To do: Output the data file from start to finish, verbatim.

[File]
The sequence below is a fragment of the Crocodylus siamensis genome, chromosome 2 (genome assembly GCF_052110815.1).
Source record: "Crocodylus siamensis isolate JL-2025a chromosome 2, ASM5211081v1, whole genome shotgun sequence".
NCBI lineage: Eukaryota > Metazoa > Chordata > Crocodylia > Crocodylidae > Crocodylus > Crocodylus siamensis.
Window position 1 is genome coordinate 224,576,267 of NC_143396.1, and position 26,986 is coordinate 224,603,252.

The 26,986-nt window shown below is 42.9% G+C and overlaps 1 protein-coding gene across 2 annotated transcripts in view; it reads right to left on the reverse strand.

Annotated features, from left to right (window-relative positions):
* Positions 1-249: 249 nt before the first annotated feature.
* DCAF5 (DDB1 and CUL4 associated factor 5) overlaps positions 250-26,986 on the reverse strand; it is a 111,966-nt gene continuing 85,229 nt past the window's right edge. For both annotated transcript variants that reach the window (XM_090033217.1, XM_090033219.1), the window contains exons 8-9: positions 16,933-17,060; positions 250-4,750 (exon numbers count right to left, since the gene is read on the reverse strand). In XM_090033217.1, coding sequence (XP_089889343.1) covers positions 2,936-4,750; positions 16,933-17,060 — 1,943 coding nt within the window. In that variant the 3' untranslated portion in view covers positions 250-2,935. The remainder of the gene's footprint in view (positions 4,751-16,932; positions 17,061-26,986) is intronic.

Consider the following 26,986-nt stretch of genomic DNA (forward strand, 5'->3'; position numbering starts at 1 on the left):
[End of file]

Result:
The sequence below is a fragment of the Crocodylus siamensis genome, chromosome 2 (genome assembly GCF_052110815.1).
Source record: "Crocodylus siamensis isolate JL-2025a chromosome 2, ASM5211081v1, whole genome shotgun sequence".
NCBI lineage: Eukaryota > Metazoa > Chordata > Crocodylia > Crocodylidae > Crocodylus > Crocodylus siamensis.
Window position 1 is genome coordinate 224,576,267 of NC_143396.1, and position 26,986 is coordinate 224,603,252.

The 26,986-nt window shown below is 42.9% G+C and overlaps 1 protein-coding gene across 2 annotated transcripts in view; it reads right to left on the reverse strand.

Annotated features, from left to right (window-relative positions):
* Positions 1-249: 249 nt before the first annotated feature.
* DCAF5 (DDB1 and CUL4 associated factor 5) overlaps positions 250-26,986 on the reverse strand; it is a 111,966-nt gene continuing 85,229 nt past the window's right edge. For both annotated transcript variants that reach the window (XM_090033217.1, XM_090033219.1), the window contains exons 8-9: positions 16,933-17,060; positions 250-4,750 (exon numbers count right to left, since the gene is read on the reverse strand). In XM_090033217.1, coding sequence (XP_089889343.1) covers positions 2,936-4,750; positions 16,933-17,060 — 1,943 coding nt within the window. In that variant the 3' untranslated portion in view covers positions 250-2,935. The remainder of the gene's footprint in view (positions 4,751-16,932; positions 17,061-26,986) is intronic.

Consider the following 26,986-nt stretch of genomic DNA (forward strand, 5'->3'; position numbering starts at 1 on the left):